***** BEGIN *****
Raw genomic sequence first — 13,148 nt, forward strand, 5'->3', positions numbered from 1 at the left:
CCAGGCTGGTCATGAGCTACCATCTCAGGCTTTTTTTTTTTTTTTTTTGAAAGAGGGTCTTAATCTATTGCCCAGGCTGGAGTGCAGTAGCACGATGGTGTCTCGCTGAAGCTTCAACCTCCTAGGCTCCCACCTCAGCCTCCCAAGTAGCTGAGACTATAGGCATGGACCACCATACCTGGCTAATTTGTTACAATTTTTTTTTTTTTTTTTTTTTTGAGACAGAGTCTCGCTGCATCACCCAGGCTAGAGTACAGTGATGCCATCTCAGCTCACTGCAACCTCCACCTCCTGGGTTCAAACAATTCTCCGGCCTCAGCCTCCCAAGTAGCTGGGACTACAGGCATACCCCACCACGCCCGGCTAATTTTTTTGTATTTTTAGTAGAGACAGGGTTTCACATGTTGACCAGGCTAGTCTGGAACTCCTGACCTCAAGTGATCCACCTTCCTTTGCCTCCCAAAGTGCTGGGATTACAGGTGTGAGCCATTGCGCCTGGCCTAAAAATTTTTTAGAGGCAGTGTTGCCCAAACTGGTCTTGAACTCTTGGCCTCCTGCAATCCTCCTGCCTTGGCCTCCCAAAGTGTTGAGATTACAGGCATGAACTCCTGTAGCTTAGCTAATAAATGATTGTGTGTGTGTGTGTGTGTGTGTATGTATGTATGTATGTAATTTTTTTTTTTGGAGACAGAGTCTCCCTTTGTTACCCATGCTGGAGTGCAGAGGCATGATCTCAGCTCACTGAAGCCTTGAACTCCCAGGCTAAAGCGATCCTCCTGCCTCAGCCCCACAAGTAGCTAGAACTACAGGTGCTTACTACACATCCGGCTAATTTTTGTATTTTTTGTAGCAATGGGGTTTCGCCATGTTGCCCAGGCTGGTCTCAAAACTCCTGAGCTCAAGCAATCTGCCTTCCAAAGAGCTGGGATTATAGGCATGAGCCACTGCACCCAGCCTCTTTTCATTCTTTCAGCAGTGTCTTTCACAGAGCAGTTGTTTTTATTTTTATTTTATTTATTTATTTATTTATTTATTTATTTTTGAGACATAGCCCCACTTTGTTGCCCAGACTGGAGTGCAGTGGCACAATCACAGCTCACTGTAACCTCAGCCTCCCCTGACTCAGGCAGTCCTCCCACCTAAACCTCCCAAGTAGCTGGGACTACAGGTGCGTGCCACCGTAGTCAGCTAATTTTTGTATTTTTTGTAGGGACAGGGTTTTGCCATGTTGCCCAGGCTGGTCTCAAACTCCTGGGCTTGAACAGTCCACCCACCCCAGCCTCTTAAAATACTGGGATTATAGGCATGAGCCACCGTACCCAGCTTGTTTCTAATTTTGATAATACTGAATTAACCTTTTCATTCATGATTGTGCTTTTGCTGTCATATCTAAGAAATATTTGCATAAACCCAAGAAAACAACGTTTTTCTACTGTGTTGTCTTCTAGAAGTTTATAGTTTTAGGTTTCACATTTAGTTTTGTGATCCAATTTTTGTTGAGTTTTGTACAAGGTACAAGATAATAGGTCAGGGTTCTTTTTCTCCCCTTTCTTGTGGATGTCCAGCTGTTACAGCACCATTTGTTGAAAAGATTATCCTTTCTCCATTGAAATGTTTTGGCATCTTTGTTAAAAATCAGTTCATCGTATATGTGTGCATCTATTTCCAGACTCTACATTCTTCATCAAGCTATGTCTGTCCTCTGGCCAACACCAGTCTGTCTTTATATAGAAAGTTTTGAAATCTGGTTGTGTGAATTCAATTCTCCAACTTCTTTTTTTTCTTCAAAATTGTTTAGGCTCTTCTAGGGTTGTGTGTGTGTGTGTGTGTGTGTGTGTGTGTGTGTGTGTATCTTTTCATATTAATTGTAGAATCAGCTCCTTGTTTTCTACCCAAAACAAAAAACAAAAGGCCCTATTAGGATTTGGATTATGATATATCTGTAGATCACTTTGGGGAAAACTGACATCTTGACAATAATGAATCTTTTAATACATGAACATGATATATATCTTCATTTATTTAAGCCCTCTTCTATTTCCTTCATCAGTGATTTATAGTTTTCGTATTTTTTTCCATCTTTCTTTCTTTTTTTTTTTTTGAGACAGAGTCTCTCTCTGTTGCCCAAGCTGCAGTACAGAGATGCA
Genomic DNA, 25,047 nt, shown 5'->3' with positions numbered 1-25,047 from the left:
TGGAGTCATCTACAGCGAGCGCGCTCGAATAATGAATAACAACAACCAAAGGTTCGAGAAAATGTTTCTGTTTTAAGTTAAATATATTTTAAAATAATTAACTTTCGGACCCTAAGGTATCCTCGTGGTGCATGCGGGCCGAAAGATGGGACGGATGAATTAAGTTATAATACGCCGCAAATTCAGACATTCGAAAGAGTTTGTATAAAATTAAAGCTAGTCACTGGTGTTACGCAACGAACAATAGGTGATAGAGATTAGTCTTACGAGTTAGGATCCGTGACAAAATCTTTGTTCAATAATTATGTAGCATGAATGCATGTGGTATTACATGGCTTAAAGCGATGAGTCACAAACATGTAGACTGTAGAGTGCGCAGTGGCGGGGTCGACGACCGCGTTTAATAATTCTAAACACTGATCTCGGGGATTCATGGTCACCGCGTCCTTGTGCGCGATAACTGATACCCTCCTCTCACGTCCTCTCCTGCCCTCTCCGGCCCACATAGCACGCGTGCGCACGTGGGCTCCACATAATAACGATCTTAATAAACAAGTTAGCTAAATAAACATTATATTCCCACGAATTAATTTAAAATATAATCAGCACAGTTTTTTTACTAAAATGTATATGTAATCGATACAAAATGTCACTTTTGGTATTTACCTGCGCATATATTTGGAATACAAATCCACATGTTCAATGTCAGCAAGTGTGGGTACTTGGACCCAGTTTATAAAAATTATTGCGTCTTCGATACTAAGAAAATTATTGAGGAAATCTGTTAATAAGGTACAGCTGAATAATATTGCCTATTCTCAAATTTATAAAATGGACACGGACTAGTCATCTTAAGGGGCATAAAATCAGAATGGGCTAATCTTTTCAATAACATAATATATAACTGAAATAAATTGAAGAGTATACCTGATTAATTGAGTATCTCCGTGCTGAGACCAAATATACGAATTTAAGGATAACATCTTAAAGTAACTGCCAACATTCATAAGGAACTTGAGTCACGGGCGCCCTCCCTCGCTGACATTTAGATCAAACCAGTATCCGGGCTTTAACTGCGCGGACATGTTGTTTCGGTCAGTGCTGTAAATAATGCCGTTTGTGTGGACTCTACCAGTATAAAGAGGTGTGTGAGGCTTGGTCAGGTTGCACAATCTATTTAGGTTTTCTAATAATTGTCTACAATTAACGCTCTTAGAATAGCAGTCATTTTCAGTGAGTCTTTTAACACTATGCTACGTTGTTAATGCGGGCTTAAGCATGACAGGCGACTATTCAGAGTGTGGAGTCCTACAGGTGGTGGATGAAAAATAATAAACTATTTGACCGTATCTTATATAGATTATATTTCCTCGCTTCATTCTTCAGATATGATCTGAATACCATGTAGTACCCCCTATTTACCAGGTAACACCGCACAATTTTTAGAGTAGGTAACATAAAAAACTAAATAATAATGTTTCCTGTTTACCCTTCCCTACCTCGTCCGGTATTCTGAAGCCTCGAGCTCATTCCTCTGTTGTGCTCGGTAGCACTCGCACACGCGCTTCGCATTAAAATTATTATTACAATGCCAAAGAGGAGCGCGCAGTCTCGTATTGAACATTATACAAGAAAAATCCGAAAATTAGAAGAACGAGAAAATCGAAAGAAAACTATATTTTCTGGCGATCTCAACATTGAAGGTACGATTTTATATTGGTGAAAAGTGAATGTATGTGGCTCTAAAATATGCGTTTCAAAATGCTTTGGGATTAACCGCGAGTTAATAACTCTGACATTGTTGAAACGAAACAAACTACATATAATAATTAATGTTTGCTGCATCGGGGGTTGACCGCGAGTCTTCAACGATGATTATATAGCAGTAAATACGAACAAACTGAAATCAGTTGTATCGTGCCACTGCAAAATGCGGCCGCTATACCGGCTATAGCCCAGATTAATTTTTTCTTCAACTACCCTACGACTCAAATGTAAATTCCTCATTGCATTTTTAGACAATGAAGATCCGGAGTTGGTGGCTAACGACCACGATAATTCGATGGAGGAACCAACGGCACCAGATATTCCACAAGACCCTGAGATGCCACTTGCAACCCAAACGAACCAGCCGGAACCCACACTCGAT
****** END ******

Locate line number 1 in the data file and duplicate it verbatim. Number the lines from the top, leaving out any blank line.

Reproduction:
Raw genomic sequence first — 13,148 nt, forward strand, 5'->3', positions numbered from 1 at the left: